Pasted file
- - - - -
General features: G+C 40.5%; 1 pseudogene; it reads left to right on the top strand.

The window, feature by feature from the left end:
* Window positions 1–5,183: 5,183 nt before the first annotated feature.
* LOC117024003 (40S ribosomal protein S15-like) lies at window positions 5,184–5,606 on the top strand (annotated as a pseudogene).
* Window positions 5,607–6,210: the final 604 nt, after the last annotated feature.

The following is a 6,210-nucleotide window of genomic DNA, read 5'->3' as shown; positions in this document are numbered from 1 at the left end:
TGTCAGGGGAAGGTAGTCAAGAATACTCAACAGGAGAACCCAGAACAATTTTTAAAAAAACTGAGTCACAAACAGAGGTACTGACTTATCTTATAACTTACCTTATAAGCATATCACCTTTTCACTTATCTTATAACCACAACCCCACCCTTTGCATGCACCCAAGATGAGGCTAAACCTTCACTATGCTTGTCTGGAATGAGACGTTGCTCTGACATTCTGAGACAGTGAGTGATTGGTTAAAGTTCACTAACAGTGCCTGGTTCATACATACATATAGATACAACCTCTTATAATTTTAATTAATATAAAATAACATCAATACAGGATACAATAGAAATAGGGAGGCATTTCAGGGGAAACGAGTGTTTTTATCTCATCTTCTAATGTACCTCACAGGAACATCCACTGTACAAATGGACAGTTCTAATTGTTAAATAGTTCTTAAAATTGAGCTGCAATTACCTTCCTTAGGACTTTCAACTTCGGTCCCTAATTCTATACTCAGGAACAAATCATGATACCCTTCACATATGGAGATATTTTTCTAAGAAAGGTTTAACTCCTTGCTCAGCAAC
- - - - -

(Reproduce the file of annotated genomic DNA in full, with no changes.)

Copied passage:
General features: G+C 40.5%; 1 pseudogene; it reads left to right on the top strand.

The window, feature by feature from the left end:
* Window positions 1–5,183: 5,183 nt before the first annotated feature.
* LOC117024003 (40S ribosomal protein S15-like) lies at window positions 5,184–5,606 on the top strand (annotated as a pseudogene).
* Window positions 5,607–6,210: the final 604 nt, after the last annotated feature.

The following is a 6,210-nucleotide window of genomic DNA, read 5'->3' as shown; positions in this document are numbered from 1 at the left end:
TGTCAGGGGAAGGTAGTCAAGAATACTCAACAGGAGAACCCAGAACAATTTTTAAAAAAACTGAGTCACAAACAGAGGTACTGACTTATCTTATAACTTACCTTATAAGCATATCACCTTTTCACTTATCTTATAACCACAACCCCACCCTTTGCATGCACCCAAGATGAGGCTAAACCTTCACTATGCTTGTCTGGAATGAGACGTTGCTCTGACATTCTGAGACAGTGAGTGATTGGTTAAAGTTCACTAACAGTGCCTGGTTCATACATACATATAGATACAACCTCTTATAATTTTAATTAATATAAAATAACATCAATACAGGATACAATAGAAATAGGGAGGCATTTCAGGGGAAACGAGTGTTTTTATCTCATCTTCTAATGTACCTCACAGGAACATCCACTGTACAAATGGACAGTTCTAATTGTTAAATAGTTCTTAAAATTGAGCTGCAATTACCTTCCTTAGGACTTTCAACTTCGGTCCCTAATTCTATACTCAGGAACAAATCATGATACCCTTCACATATGGAGATATTTTTCTAAGAAAGGTTTAACTCCTTGCTCAGCAAC